According to a report in Bloomberg BusinessWeek, spies from China forced Chinese manufacturers to insert tiny microchips into US-designed servers that were used by almost 30 US companies, including Apple and Amazon. The publication claims the tiny chips could be used to siphon off data from, or introduce malware to, the hardware they were installed on. According to the article, Apple and Amazon discovered the security issue after conducting internal investigations and informed the US government, which is still investigating the affair. They then quietly removed compromised servers. The attack reportedly targeted hardware made for Super Micro Computer, a US company that’s one of the world’s largest suppliers of server motherboards, which uses subcontractors in China and elsewhere.
Apple and Amazon have issued rebuttals to the story, as has Super Micro Computer. Apple says it never found malicious chips in its servers and never had any contact with the FBI or any other agency about such an incident. Amazon said it had uncovered some security holes in a software application provided by Super Micro, but these had been addressed before hardware was deployed.
In addition to the companies’ rebuttals, the Department of Homeland Security said that it has “no reason to doubt the statements from the companies named in the story”, while the UK’s top national cybersecurity agency GCHQ said that it didn’t see any reason to question the validity of Apple and Amazon’s denials and it requested that anyone with information about the alleged attack reach out.
The story highlights the supply-chain risks that are inherent in a world in which the lion’s share of electronic components used in computers and servers are manufactured in China. This has driven down costs and delivered huge benefits to consumers and businesses. But it’s also made it harder than ever to be sure that equipment can be trusted.
Indeed, according to a new Pentagon-led report that seeks to mend weaknesses in core US industries of importance to national security, China represents a “significant and growing risk” to the supply of materials vital to the US military. The 150-page report concluded there are around 300 vulnerabilities that could affect critical materials and components essential to its military. Pentagon officials have stated the national risks of Beijing’s growing military and economic might on the defense industry and wants to ensure China is unable to interfere with America’s military by cutting off supplies of materials or by sabotaging the technology it exports.
Security experts have warned for years that the hardware supply chain is at risk, especially considering that China has a monopoly on parts and manufacturing. Up until now, though, we haven’t seen a widespread attack on US companies, as Bloomberg claims to have found. There’s no real way to prevent a hardware attack like this, unless the tech industry wants to drastically rethink how it gets its components and brings products to market.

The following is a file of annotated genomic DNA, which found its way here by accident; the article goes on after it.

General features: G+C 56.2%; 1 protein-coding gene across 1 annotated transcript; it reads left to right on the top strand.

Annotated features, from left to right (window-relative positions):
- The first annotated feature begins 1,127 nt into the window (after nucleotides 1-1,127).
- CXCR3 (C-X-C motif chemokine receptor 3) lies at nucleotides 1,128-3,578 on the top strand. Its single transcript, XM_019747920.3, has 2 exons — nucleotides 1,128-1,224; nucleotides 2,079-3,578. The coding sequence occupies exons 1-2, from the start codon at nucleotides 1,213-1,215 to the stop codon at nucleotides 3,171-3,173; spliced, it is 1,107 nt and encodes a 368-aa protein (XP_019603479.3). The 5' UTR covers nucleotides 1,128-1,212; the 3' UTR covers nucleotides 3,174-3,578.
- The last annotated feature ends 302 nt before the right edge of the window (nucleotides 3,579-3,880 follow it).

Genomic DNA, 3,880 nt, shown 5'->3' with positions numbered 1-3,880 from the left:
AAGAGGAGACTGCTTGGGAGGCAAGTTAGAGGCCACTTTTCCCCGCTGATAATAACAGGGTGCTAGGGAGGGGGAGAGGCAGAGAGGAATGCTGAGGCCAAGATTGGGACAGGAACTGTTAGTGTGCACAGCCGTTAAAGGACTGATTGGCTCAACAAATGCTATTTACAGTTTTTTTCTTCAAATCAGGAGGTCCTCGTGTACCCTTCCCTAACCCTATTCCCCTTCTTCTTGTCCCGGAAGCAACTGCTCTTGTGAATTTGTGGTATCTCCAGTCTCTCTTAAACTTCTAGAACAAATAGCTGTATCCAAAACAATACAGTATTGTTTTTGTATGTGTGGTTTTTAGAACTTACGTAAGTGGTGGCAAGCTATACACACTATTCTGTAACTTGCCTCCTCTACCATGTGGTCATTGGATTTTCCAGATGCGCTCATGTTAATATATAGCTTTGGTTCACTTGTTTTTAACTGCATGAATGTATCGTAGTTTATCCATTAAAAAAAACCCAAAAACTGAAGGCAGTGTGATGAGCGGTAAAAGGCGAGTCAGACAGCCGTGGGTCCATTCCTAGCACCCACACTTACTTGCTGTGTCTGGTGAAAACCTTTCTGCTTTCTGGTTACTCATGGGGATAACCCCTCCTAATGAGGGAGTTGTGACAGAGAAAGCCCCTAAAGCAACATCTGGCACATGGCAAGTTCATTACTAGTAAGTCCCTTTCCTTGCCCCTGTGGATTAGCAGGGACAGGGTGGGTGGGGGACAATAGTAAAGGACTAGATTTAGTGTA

In the context of computer and Internet security, supply chain security refers to the challenge of validating that a given piece of electronics — and by extension the software that powers those computing parts — does not include any extraneous or fraudulent components beyond what was specified by the company that paid for the production of said item. The U.S. Congress has held multiple hearings about supply chain security challenges, and the U.S. government has taken steps on several occasions to block Chinese tech companies from doing business with the federal government and/or U.S.-based firms. Most recently, the Pentagon banned the sale of Chinese-made ZTE and Huawei phones on military bases, according to a Defense Department directive that cites security risks posed by the devices. The U.S. Department of Commerce also has instituted a seven-year export restriction for ZTE, resulting in a ban on U.S. component makers selling to ZTE.
The real issue here isn’t that we can’t trust technology products made in China. Indeed there are numerous examples of other countries — including the United States and its allies — slipping their own “backdoors” into hardware and software products. The vast majority of electronics are made in China, and this is unlikely to change anytime soon. The central issue is that we don’t have any other choice right now.
Security expert Bruce Schneier calls supply-chain security “an insurmountably hard problem.” Schneier wrote in The Washington Post that “Our IT industry is inexorably international, and anyone involved in the process can subvert the security of the end product.” He added that “No one wants to even think about a US-only anything; prices would multiply many times over. We cannot trust anyone, yet we have no choice but to trust everyone. No one is ready for the costs that solving this would entail.”
The supply-chain challenge seems like a puzzle hard to solve. So for the time being, there are some things worth thinking about that can help mitigate the threat from stealthy supply chain hacks. As William Hugh Murray wrote for SANS Institute newsletter, these could be the following:
The aforementioned cannot be achieved without machine identities and the vigorous protection of those identities which can be implemented through automation platforms such as Venafi Platform. Only continuous intelligence about the machine identities that provide access to every machine across your extended enterprise can protect you. The secure exchange of information between machines such as devices, applications, cloud workloads, virtual machines and containers is critical to every successful business. Managing machine identities is the best way to ensure that all machine communications are secure, legitimate and authorized.